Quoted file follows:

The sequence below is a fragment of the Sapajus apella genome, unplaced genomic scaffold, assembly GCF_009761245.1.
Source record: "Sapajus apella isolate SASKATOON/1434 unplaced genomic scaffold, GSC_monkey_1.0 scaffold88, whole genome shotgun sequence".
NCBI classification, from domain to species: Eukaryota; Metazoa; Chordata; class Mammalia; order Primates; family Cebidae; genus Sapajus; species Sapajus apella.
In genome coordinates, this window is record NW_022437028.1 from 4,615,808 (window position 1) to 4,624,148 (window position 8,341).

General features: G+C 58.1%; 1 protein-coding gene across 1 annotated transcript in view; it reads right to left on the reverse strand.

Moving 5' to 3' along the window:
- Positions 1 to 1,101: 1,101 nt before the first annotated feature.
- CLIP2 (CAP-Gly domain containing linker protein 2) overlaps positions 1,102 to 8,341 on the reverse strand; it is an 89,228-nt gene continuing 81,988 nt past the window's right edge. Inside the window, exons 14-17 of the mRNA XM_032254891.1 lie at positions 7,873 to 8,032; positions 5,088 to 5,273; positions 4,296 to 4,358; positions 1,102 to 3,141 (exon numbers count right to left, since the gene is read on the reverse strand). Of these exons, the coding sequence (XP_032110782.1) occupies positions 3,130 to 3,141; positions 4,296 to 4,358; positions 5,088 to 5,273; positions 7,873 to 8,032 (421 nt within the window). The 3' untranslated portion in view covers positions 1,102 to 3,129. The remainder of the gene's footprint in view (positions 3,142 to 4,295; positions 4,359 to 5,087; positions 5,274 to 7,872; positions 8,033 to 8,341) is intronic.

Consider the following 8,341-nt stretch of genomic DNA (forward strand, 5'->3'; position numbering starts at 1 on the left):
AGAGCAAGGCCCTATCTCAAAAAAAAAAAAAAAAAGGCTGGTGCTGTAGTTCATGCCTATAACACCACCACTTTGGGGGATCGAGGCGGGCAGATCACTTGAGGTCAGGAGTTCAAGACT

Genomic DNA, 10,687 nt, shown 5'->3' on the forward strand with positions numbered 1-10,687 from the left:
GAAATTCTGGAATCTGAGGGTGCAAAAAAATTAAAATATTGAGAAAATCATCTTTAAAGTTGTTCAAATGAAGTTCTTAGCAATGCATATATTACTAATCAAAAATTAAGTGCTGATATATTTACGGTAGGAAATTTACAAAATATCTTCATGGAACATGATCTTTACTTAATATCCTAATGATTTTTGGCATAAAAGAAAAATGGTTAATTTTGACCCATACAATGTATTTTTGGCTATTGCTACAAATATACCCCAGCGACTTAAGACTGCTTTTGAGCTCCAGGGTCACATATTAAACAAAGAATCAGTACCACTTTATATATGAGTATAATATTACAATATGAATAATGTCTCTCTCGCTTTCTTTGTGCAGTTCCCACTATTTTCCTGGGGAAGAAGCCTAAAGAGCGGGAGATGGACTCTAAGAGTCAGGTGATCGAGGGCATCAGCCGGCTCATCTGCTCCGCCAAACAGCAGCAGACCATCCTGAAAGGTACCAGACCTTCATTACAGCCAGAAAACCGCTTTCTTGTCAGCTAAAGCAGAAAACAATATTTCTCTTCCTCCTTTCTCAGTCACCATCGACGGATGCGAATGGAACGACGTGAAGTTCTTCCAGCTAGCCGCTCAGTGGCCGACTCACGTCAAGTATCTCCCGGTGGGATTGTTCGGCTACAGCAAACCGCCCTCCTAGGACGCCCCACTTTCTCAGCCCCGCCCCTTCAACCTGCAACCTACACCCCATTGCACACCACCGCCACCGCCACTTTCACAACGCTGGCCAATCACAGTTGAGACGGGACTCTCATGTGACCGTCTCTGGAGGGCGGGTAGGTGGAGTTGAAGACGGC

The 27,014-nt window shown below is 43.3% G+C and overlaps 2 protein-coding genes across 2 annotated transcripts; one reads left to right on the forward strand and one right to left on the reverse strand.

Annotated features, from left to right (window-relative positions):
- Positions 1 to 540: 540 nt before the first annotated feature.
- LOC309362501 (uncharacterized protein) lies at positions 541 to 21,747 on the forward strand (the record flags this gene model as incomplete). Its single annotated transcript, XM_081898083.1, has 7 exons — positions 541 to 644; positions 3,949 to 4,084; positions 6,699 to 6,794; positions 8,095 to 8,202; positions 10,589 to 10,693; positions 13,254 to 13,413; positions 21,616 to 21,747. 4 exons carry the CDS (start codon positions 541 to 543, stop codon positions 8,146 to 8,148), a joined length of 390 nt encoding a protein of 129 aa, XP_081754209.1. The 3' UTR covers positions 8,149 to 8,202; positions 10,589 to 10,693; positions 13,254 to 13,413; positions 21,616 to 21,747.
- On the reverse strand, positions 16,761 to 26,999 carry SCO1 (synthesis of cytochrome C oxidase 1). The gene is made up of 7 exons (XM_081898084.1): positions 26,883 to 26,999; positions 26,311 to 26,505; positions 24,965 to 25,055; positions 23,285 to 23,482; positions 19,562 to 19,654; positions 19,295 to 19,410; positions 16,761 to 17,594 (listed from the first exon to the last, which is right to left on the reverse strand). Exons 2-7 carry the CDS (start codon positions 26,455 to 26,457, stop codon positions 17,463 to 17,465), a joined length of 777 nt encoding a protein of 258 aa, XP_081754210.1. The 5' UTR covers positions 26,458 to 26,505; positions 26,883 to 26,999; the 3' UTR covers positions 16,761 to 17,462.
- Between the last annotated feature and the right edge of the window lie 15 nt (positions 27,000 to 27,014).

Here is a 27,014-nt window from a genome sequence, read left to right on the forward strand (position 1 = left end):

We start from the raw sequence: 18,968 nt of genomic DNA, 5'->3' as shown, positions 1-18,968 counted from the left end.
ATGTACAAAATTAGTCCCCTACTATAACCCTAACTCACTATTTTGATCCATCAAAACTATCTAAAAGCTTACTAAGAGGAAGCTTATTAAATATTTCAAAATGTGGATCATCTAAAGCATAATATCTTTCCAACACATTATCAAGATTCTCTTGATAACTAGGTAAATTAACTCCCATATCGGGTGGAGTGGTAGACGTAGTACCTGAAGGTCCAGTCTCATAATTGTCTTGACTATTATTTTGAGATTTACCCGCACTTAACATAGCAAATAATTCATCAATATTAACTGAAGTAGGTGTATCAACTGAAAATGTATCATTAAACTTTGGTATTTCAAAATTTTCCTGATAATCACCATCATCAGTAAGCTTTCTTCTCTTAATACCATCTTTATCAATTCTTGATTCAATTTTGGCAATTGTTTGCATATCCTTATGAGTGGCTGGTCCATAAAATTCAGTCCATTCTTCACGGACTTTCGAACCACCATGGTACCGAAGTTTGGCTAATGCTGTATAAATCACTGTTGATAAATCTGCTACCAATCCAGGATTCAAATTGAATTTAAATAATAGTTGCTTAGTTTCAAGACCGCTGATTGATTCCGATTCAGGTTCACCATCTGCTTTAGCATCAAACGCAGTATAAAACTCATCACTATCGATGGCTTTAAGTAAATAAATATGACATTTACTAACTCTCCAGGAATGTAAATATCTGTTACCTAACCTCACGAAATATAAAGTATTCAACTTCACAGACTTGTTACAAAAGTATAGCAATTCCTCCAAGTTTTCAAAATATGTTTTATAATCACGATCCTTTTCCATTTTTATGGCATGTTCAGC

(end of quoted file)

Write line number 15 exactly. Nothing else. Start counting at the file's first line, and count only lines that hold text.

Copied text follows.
- Positions 1 to 540: 540 nt before the first annotated feature.